Once A Scoundrel
Avon, 2003 (2003)
Reviewed by Rashmi Srinivas
nthony Morehouse is well used to wagering and winning. But he's shocked to learn that his latest victory has won him a women's magazine. He's further stunned to discover that its editor is his old childhood friend, Edwina Parrish, who's naturally furious about the change of ownership. At first, Tony is elated at having bested Edwina, a feat he never managed when they were kids. He then mischievously proposes a wager that will transfer the ownership to Edwina if she wins. When Edwina accepts, the war is on!
ony begins by teasing, but Edwina's beauty soon tempts him beyond reason, and he also develops a respect for her compassion. Edwina feels the allure of her handsome boss, but fears his feckless, reckless nature. And she has secrets of her own – both personal and professional - which are sure to infuriate Tony if he ever discovers them. Edwina daren't risk her heart on a wager and Tony will have it no other way. Will they ever make a match of it?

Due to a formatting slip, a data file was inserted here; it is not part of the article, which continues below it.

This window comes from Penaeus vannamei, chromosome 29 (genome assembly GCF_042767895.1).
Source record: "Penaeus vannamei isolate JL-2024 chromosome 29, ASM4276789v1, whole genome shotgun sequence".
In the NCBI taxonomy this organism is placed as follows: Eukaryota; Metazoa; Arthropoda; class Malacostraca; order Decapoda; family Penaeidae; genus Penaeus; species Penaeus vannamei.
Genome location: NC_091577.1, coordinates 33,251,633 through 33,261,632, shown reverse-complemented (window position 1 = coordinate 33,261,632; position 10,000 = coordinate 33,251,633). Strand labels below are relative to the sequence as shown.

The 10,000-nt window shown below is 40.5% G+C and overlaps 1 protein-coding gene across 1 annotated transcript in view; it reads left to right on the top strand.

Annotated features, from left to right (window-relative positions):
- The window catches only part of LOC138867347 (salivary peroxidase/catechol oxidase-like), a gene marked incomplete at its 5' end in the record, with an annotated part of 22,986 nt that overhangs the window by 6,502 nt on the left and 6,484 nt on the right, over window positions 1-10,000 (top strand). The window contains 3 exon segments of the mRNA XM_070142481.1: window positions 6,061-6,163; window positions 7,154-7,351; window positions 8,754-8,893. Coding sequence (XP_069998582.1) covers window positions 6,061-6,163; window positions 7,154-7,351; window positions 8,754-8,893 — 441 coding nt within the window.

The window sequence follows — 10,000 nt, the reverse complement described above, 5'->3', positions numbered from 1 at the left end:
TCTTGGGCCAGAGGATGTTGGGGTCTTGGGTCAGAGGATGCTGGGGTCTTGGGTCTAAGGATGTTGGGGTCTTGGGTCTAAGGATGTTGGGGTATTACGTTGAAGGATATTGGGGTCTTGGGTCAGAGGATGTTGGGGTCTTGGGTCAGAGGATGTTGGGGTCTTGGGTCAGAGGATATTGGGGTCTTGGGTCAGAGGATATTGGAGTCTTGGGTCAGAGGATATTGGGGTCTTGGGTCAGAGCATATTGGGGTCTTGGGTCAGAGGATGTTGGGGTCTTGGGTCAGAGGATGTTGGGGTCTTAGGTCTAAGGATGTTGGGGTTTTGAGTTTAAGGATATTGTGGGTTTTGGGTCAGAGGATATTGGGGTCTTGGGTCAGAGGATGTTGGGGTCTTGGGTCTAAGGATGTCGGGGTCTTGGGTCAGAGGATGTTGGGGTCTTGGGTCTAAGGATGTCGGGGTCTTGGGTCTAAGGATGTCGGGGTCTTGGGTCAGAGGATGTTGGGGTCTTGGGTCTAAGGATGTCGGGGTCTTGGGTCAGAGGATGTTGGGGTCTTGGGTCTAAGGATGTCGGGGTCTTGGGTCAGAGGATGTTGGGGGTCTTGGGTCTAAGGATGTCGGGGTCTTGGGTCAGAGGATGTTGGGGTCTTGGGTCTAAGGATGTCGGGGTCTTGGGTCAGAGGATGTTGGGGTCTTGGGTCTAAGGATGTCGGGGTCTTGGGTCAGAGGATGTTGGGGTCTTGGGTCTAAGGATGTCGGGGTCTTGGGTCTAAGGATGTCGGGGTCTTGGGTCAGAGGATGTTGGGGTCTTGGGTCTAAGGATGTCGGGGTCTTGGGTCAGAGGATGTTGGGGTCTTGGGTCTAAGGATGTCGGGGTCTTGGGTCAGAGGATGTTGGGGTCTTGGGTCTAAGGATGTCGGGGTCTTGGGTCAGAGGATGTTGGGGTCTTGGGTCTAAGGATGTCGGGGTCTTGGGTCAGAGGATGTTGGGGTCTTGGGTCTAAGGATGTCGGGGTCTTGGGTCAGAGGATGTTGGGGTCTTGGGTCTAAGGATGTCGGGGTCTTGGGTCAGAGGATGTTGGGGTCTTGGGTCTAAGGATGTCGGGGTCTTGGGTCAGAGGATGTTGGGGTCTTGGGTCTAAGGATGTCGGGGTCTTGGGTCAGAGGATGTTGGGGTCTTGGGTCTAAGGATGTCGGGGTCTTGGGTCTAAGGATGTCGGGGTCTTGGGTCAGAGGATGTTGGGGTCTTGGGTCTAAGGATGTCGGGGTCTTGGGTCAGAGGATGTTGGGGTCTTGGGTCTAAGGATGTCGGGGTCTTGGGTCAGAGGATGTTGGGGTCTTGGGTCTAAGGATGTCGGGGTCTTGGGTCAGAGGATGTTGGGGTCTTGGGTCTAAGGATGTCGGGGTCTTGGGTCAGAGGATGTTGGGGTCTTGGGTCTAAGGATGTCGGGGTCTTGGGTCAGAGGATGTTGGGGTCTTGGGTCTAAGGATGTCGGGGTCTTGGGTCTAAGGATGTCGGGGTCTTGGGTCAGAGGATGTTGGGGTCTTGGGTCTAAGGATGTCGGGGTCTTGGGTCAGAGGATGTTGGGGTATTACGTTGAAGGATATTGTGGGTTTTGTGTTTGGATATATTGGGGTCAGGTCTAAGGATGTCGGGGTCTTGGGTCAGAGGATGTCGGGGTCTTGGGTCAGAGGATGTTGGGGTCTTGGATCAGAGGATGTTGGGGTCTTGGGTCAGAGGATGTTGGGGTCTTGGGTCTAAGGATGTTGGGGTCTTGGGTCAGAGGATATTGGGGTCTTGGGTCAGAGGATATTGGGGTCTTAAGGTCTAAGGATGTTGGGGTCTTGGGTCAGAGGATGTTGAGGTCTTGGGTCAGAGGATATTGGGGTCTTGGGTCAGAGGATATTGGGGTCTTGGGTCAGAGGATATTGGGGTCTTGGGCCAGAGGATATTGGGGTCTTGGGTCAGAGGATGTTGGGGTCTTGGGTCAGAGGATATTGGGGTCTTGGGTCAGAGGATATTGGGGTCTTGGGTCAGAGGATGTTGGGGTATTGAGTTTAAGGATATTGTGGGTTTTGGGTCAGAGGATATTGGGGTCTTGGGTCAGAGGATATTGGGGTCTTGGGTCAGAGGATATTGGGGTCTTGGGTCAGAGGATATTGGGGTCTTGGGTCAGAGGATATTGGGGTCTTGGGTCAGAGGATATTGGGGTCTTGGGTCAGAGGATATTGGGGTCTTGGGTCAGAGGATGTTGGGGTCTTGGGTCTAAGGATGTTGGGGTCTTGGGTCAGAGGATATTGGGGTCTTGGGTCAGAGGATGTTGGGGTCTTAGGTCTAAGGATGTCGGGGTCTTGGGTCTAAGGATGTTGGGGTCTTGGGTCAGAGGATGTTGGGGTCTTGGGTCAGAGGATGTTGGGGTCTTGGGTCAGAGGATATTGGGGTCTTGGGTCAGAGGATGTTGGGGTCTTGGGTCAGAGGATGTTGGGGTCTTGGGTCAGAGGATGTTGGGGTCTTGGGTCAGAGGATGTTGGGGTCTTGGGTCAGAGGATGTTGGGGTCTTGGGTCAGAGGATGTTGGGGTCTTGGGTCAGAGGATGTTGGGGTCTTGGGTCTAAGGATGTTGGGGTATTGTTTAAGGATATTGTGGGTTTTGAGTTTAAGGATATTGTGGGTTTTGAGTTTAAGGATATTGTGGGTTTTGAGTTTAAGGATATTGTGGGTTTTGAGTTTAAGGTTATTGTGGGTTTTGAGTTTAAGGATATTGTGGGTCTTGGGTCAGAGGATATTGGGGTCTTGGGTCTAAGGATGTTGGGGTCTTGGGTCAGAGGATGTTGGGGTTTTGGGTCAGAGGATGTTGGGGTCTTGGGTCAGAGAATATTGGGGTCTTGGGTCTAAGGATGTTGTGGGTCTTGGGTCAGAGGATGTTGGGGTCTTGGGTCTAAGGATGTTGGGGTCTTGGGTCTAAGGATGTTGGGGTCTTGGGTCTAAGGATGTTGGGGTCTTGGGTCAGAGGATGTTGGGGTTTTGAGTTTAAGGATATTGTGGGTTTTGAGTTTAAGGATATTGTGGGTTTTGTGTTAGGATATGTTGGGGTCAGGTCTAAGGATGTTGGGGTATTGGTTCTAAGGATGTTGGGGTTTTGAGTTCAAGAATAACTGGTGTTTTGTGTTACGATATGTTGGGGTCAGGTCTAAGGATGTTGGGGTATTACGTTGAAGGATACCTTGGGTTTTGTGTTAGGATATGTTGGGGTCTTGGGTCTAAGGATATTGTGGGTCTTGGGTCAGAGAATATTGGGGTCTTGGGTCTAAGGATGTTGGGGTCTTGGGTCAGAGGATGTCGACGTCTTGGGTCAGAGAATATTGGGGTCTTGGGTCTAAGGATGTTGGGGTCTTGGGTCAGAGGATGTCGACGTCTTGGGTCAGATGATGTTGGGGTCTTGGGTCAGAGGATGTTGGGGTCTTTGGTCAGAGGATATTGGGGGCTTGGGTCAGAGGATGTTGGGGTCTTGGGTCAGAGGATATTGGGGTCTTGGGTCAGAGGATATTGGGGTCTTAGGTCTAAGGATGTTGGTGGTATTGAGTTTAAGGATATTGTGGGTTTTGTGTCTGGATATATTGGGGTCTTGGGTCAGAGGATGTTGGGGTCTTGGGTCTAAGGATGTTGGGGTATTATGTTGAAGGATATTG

andice Hern's historical romance is funny and poignant, a stimulating read, with love and sizzling passion at its heart. Peppered with historical detail, it touches upon the state of literary publications in eighteenth century England. The characters are solid and lovable, particularly the principals. Though Tony at first appears as a frivolous sort of fellow, the author gradually reveals deep and dark layers to this outwardly light-hearted man. Edwina too, is a complex character. Almost thirty, unmarried and a bluestocking (educated) with tendencies towards reform, she is considered an oddity.
heir progression from a competitive friendship to passion and love is a gratifying journey. Engaging side characters (some from previous Hern novels), humorous moments and sexual tension help round out a delightful tale.
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